Green Bits: March 2014
News and ideas for a healthier, more sustainable future.
—by Pax Rasmussen
It’s a start
SLC’s pilot mass-transportation program launched on March 1! The Hive Pass, the annual UTA transit pass exclusively for city residents, lets folk ride UTA buses and trains for just $360 per year ($30 per month). That’s a pretty big deal, as normal monthly UTA passes run about $83. This is just the start to better transit in SLC, though—the pass is only good for Salt Lake City residents. Hopefully soon this will be an option for the rest of the Wasatch Front!
Green news on the (digital) air
Veteran news reporter and radio talk show host Alan Naumann, the producer of Solar Day Salt Lake every year, has a new online “radio” show, Green News Utah. The show focuses on environmental issues with a specialty in renewable energy. Shows are also available as podcasts.
How, and why, to boycott eggs from factory farms
If you still think eggs are bad for you, I’ve got news: It’s all lies, LIES! In fact, eggs are very nearly the perfect food. Yes, they have a lot of cholesterol in them, but eating cholesterol does not, at all, contribute to having high cholesterol in your blood (your body just digests cholesterol just like it does any other fat). Along with lots of good fats, proteins and vitamins, eggs also have a bunch of antioxidants and other good stuff.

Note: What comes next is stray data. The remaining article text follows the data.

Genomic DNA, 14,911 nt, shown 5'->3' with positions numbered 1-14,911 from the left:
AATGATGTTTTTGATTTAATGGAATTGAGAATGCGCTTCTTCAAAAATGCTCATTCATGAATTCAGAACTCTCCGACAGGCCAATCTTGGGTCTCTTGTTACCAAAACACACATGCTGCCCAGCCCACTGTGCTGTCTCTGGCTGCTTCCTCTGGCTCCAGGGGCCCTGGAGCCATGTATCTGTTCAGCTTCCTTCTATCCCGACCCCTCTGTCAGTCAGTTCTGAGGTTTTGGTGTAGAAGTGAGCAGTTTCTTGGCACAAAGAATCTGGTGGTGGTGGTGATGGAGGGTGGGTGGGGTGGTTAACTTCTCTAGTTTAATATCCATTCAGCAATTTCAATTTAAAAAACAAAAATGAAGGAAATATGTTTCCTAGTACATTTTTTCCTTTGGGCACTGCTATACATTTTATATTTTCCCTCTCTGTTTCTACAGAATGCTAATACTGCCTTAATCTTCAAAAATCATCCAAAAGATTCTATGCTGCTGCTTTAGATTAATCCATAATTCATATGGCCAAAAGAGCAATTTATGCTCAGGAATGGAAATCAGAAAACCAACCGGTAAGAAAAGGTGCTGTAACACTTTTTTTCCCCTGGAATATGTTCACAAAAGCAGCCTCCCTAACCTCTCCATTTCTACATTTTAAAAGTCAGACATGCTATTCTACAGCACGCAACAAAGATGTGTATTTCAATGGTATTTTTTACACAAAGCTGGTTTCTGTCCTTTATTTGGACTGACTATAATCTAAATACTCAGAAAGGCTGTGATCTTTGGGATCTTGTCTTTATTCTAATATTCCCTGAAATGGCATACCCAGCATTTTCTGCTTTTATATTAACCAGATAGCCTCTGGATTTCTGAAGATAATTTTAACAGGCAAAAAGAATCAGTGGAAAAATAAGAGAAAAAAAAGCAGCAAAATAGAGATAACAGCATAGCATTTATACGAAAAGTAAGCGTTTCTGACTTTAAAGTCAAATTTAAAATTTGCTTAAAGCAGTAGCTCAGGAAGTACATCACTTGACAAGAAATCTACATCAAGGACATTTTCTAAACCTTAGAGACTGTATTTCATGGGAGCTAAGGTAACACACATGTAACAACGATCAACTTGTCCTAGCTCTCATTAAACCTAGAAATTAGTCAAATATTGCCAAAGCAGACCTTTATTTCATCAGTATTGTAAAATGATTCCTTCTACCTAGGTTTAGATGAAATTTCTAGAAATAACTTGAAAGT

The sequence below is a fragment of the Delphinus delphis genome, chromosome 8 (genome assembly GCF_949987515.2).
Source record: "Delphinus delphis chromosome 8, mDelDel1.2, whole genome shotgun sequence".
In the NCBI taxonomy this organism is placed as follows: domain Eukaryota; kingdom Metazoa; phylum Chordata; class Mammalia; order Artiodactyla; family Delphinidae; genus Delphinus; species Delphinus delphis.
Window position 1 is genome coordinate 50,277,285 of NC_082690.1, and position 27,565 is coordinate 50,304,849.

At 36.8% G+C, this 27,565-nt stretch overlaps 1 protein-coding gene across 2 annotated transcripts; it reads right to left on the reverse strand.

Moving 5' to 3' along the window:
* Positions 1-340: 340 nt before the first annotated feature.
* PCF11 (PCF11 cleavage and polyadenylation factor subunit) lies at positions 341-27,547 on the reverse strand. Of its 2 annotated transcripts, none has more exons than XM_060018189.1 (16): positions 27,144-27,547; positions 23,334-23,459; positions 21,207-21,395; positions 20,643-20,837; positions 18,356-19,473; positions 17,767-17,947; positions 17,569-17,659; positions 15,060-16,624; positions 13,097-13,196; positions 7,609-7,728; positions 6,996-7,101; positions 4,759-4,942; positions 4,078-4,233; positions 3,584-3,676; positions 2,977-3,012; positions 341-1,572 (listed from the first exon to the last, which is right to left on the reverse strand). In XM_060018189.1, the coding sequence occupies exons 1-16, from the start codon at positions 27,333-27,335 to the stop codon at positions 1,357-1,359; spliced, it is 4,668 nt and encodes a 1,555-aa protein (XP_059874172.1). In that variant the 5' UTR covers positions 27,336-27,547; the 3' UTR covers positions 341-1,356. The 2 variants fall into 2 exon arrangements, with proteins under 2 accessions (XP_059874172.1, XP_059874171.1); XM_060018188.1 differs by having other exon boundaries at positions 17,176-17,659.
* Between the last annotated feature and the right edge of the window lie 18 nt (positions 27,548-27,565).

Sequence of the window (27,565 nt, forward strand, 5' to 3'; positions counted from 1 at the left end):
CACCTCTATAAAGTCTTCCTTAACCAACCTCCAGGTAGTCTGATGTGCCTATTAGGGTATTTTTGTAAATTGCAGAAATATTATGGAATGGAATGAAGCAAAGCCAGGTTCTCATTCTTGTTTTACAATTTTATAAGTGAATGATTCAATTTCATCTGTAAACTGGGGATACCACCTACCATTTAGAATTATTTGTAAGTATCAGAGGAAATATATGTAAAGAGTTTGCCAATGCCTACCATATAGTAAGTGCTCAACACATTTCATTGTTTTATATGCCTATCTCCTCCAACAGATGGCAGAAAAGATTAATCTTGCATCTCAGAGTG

But…all eggs are not created equal. A number of studies have shown that factory-farmed eggs contain fewer nutrients and more of the bad fats than eggs from pasture-raised hens. Check the carton before you buy: If it says “Pasture Raised,” that’s the best. “Free Range” is also good, but “Cage Free” can mean just about anything (like…the hens packed into one enormous room, for example). Also, eggs labeled “Organic” usually tend to come from hens in better conditions, with the added bonus of not being full of hormones or antibiotics.
Air quality bills on the Hill
As of the time of this writing (Feb. 25), there are currently four bills in process at the Utah State Legislature that affect our air quality on the Wasatch Front. Each has been amended, and so far, all are still alive and have a chance of passing. Check out the bills below, and make sure to contact your representative and urge his or her support of these bills (except for the last one: SB0139 wants alternative-fuels vehicles to pay a penalty for not using gas, which funds highways with its taxes; while it’s true that these cars use the roads as much as other cars, this tax sets a bad precedent in a year when, due to air quality, the goal is to encourage the use of cleaner vehicles).
HB0038S01, Resource Stewardship Amendments (P. Arent)
Bill would create a new state job to push state agencies to do more to clean the air.
HB0074, Energy Efficient Vehicle Tax Credits (V. Snow)
Bill would boost the tax credit for Electric Vehicles to $2,500.
HB0041, Clean Fuel School Buses and Infrastructure (S. Handy)
Bill would spend $18 million to replace aging polluting school buses with newer, cleaner ones.
SB0139, Transportation Funding Revisions (W. Harper)
Bill would charge owners of compressed natural gas (CNG), electric or hybrid cars an extra $90 to $120 in annual registration fees.